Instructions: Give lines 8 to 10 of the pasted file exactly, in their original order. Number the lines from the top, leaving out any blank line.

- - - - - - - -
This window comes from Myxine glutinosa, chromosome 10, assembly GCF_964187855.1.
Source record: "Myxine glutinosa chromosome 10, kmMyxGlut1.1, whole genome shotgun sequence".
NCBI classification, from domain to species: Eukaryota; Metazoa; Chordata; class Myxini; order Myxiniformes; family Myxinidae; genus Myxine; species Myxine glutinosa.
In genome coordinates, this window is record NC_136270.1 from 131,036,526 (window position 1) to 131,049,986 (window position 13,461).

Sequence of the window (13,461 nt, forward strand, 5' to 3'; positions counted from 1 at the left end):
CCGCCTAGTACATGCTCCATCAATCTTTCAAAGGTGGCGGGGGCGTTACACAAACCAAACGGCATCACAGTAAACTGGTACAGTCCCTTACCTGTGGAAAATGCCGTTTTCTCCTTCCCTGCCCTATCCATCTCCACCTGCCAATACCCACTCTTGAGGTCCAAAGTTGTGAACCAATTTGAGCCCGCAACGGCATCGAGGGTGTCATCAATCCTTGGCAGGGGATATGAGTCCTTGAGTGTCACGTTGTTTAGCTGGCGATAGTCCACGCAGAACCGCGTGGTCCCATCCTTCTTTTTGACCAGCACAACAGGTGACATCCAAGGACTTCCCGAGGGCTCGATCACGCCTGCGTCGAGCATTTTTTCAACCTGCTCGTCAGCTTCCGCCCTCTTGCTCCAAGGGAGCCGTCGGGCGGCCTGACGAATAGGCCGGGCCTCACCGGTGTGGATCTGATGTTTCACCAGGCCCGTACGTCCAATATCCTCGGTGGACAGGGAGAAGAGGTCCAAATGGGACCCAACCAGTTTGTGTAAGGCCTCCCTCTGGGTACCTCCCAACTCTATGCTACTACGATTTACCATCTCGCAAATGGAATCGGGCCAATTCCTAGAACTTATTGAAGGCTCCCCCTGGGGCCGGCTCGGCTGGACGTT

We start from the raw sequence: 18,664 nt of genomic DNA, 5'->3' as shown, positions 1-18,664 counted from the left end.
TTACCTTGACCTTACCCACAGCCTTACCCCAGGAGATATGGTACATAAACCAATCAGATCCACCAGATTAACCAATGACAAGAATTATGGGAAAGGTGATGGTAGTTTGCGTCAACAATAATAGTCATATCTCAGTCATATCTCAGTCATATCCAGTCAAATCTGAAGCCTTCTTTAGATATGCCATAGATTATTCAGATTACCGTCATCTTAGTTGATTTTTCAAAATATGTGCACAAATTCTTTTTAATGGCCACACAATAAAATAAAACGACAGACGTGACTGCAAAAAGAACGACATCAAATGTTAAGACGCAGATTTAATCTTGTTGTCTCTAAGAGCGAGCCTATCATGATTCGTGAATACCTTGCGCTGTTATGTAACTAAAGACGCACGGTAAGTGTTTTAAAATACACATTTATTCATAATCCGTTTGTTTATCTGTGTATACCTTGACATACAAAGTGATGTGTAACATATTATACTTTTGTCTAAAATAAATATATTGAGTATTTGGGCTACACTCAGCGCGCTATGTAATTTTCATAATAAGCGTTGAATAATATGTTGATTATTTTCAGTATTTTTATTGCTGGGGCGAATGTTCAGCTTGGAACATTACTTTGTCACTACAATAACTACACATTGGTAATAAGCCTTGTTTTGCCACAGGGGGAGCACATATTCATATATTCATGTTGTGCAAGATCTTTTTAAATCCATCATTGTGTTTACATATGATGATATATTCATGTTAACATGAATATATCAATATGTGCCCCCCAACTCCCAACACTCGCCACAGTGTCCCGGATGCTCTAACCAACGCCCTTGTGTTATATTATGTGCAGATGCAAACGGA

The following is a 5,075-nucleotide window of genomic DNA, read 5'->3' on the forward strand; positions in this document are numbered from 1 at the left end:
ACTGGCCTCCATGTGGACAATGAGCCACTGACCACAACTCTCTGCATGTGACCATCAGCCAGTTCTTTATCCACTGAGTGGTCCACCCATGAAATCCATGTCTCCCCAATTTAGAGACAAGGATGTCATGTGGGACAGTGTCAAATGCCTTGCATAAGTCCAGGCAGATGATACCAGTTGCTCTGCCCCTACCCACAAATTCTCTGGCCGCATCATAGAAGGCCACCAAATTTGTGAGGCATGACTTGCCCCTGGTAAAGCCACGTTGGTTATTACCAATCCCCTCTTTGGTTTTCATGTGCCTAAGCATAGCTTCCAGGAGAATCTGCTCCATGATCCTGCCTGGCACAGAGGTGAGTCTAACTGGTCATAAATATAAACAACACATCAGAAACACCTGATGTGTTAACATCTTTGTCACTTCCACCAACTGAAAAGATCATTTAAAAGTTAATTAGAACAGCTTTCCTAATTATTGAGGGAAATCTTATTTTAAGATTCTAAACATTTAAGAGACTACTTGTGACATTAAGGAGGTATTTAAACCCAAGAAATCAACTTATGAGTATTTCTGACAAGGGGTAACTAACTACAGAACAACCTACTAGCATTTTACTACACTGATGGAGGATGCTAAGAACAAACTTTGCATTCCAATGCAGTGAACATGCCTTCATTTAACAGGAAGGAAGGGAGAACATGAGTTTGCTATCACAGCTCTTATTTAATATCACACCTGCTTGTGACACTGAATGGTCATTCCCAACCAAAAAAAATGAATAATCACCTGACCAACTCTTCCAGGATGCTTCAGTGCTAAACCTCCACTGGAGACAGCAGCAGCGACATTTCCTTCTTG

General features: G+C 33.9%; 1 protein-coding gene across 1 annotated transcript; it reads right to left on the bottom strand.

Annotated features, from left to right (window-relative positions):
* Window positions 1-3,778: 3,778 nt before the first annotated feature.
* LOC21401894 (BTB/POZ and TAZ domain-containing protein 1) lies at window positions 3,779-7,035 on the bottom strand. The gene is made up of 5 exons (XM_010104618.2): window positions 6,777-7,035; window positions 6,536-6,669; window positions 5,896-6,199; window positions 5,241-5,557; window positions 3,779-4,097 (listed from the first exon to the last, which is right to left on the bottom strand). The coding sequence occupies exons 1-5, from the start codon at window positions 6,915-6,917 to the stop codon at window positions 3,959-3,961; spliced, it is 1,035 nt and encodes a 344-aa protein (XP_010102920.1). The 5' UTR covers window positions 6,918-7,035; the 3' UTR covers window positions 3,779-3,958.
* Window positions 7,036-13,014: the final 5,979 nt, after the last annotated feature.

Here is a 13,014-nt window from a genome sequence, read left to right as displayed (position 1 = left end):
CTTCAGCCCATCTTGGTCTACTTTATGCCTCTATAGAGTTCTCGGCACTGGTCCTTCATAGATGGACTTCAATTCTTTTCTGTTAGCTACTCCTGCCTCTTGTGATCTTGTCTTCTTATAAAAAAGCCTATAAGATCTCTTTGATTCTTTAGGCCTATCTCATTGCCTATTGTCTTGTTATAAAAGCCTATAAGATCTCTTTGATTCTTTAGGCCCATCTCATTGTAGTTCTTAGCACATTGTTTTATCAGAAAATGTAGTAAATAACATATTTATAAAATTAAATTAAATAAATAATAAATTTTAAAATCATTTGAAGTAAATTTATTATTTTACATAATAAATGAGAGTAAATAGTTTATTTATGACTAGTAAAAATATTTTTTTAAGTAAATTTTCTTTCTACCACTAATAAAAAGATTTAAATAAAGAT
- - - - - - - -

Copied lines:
TTACCTTGACCTTACCCACAGCCTTACCCCAGGAGATATGGTACATAAACCAATCAGATCCACCAGATTAACCAATGACAAGAATTATGGGAAAGGTGATGGTAGTTTGCGTCAACAATAATAGTCATATCTCAGTCATATCTCAGTCATATCCAGTCAAATCTGAAGCCTTCTTTAGATATGCCATAGATTATTCAGATTACCGTCATCTTAGTTGATTTTTCAAAATATGTGCACAAATTCTTTTTAATGGCCACACAATAAAATAAAACGACAGACGTGACTGCAAAAAGAACGACATCAAATGTTAAGACGCAGATTTAATCTTGTTGTCTCTAAGAGCGAGCCTATCATGATTCGTGAATACCTTGCGCTGTTATGTAACTAAAGACGCACGGTAAGTGTTTTAAAATACACATTTATTCATAATCCGTTTGTTTATCTGTGTATACCTTGACATACAAAGTGATGTGTAACATATTATACTTTTGTCTAAAATAAATATATTGAGTATTTGGGCTACACTCAGCGCGCTATGTAATTTTCATAATAAGCGTTGAATAATATGTTGATTATTTTCAGTATTTTTATTGCTGGGGCGAATGTTCAGCTTGGAACATTACTTTGTCACTACAATAACTACACATTGGTAATAAGCCTTGTTTTGCCACAGGGGGAGCACATATTCATATATTCATGTTGTGCAAGATCTTTTTAAATCCATCATTGTGTTTACATATGATGATATATTCATGTTAACATGAATATATCAATATGTGCCCCCCAACTCCCAACACTCGCCACAGTGTCCCGGATGCTCTAACCAACGCCCTTGTGTTATATTATGTGCAGATGCAAACGGA

The following is a 5,075-nucleotide window of genomic DNA, read 5'->3' on the forward strand; positions in this document are numbered from 1 at the left end:
ACTGGCCTCCATGTGGACAATGAGCCACTGACCACAACTCTCTGCATGTGACCATCAGCCAGTTCTTTATCCACTGAGTGGTCCACCCATGAAATCCATGTCTCCCCAATTTAGAGACAAGGATGTCATGTGGGACAGTGTCAAATGCCTTGCATAAGTCCAGGCAGATGATACCAGTTGCTCTGCCCCTACCCACAAATTCTCTGGCCGCATCATAGAAGGCCACCAAATTTGTGAGGCATGACTTGCCCCTGGTAAAGCCACGTTGGTTATTACCAATCCCCTCTTTGGTTTTCATGTGCCTAAGCATAGCTTCCAGGAGAATCTGCTCCATGATCCTGCCTGGCACAGAGGTGAGTCTAACTGGTCATAAATATAAACAACACATCAGAAACACCTGATGTGTTAACATCTTTGTCACTTCCACCAACTGAAAAGATCATTTAAAAGTTAATTAGAACAGCTTTCCTAATTATTGAGGGAAATCTTATTTTAAGATTCTAAACATTTAAGAGACTACTTGTGACATTAAGGAGGTATTTAAACCCAAGAAATCAACTTATGAGTATTTCTGACAAGGGGTAACTAACTACAGAACAACCTACTAGCATTTTACTACACTGATGGAGGATGCTAAGAACAAACTTTGCATTCCAATGCAGTGAACATGCCTTCATTTAACAGGAAGGAAGGGAGAACATGAGTTTGCTATCACAGCTCTTATTTAATATCACACCTGCTTGTGACACTGAATGGTCATTCCCAACCAAAAAAAATGAATAATCACCTGACCAACTCTTCCAGGATGCTTCAGTGCTAAACCTCCACTGGAGACAGCAGCAGCGACATTTCCTTCTTG